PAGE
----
More Than Half of Americans Think Apple Watch Is a Dud So Far: Survey

Apple Watch
An Apple iPhone 6s and Apple Watch are displayed at an Apple media event, San Francisco, September 9, 2015. Beck Diefenbach/Reuters

Only 47 percent of Americans believe that the Apple Watch, which just reached its one-year anniversary, has been a success, according to a survey conducted by the advertising technology company Fluent. But actual Apple Watch owners exude far more confidence in its future, with over three-quarters saying the product is a success and guessing that a majority of Americans will sport smartwatches by 2026.

Surveying over 2,500 American adults, Fluent found only 8 percent owned an Apple Watch. Apple has kept its sales figures top secret, obscuring the answer to how successful Apple Watch has been in its first year. A different survey from Fluent from last year estimated about 5 percent of Americans, or about 12.5 million, would buy the first generation Apple Watch.

But with Apple Watch owners, the enthusiasm is palpable. According to the survey, 77 percent of Apple Watch owners believe that Apple Watch has been a success. Sixty-two percent said they plan to upgrade to a newer generation when it comes out.

For the non-owners, 38 percent said the features and the variety of apps are the biggest reasons to buy a watch. But for the Apple Watch owners who already experienced the product, 46 percent said convenience is the biggest benefit rather than features. Only 22 percent of non-owners said convenience is the reason to buy an Apple Watch.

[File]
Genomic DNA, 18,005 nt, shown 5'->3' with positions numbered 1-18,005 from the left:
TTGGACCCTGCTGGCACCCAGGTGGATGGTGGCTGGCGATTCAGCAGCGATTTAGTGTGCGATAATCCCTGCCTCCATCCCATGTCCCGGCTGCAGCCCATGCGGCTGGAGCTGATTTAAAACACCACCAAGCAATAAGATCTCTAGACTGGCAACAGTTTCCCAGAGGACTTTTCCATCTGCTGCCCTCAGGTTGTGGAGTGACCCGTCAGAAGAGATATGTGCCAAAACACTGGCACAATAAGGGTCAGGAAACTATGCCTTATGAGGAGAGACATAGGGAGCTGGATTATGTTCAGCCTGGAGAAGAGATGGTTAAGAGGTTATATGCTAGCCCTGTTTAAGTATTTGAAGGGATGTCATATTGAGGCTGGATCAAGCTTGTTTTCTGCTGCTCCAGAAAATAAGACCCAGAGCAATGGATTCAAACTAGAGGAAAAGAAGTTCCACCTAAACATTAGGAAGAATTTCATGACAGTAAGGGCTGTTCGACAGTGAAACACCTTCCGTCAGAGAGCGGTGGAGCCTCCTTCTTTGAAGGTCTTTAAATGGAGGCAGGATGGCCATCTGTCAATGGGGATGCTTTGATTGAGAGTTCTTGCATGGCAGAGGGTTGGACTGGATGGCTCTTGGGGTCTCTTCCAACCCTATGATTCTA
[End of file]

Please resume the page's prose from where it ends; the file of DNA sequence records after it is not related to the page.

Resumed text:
But both owners and non-owners agreed that the high price is the biggest turn-off from buying an Apple Watch. In its latest live product announcement on March 21, CEO Tim Cook announced the Apple Watch's price will drop from $349 to $299.

"The Apple Watch certainly isn't perfect, and may not have lived up to the incredible amount of media hype surrounding it when it first was brought to market, but the consumer adoption is there, and opportunity abounds for the future of the wearables category," wrote Fluent Chief Marketing Officer Jordan Cohen.

Apple Watch owners primarily use the product to track their fitness, read notifications and play music. Fifty-six percent said they primarily use the smartwatch for fitness tracking—a service some other devices, like Fitbit, provide at a lower price. Sixty-one percent of users said they purchase goods through Apple Pay, a mobile payment services created in 2014 to compete with PayPal and other mobile payment competitors.

While current users remain devoted to Apple Watch, Apple is expected to have trouble attracting new users. A top Apple expert in Taiwan believes shipments in 2016 will drop from an estimated 10.6 million to 7.5 million.